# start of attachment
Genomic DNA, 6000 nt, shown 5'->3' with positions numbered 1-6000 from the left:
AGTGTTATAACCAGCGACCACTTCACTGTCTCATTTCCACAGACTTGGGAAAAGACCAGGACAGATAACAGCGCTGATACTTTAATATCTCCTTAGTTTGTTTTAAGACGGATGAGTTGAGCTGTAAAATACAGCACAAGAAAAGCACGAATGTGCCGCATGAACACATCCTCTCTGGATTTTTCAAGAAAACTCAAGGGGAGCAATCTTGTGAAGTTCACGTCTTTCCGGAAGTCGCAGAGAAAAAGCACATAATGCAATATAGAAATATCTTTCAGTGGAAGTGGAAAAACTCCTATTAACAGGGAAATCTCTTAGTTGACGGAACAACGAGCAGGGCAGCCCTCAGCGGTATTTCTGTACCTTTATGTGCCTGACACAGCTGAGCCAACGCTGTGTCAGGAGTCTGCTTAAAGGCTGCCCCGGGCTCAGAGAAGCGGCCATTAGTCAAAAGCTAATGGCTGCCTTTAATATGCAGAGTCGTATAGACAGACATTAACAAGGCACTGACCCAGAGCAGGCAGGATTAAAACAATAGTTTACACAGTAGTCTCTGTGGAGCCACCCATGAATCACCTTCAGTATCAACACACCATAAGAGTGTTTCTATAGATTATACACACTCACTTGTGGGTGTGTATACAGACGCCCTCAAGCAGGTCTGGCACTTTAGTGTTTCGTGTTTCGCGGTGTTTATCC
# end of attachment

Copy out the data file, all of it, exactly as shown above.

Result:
Genomic DNA, 6000 nt, shown 5'->3' with positions numbered 1-6000 from the left:
AGTGTTATAACCAGCGACCACTTCACTGTCTCATTTCCACAGACTTGGGAAAAGACCAGGACAGATAACAGCGCTGATACTTTAATATCTCCTTAGTTTGTTTTAAGACGGATGAGTTGAGCTGTAAAATACAGCACAAGAAAAGCACGAATGTGCCGCATGAACACATCCTCTCTGGATTTTTCAAGAAAACTCAAGGGGAGCAATCTTGTGAAGTTCACGTCTTTCCGGAAGTCGCAGAGAAAAAGCACATAATGCAATATAGAAATATCTTTCAGTGGAAGTGGAAAAACTCCTATTAACAGGGAAATCTCTTAGTTGACGGAACAACGAGCAGGGCAGCCCTCAGCGGTATTTCTGTACCTTTATGTGCCTGACACAGCTGAGCCAACGCTGTGTCAGGAGTCTGCTTAAAGGCTGCCCCGGGCTCAGAGAAGCGGCCATTAGTCAAAAGCTAATGGCTGCCTTTAATATGCAGAGTCGTATAGACAGACATTAACAAGGCACTGACCCAGAGCAGGCAGGATTAAAACAATAGTTTACACAGTAGTCTCTGTGGAGCCACCCATGAATCACCTTCAGTATCAACACACCATAAGAGTGTTTCTATAGATTATACACACTCACTTGTGGGTGTGTATACAGACGCCCTCAAGCAGGTCTGGCACTTTAGTGTTTCGTGTTTCGCGGTGTTTATCC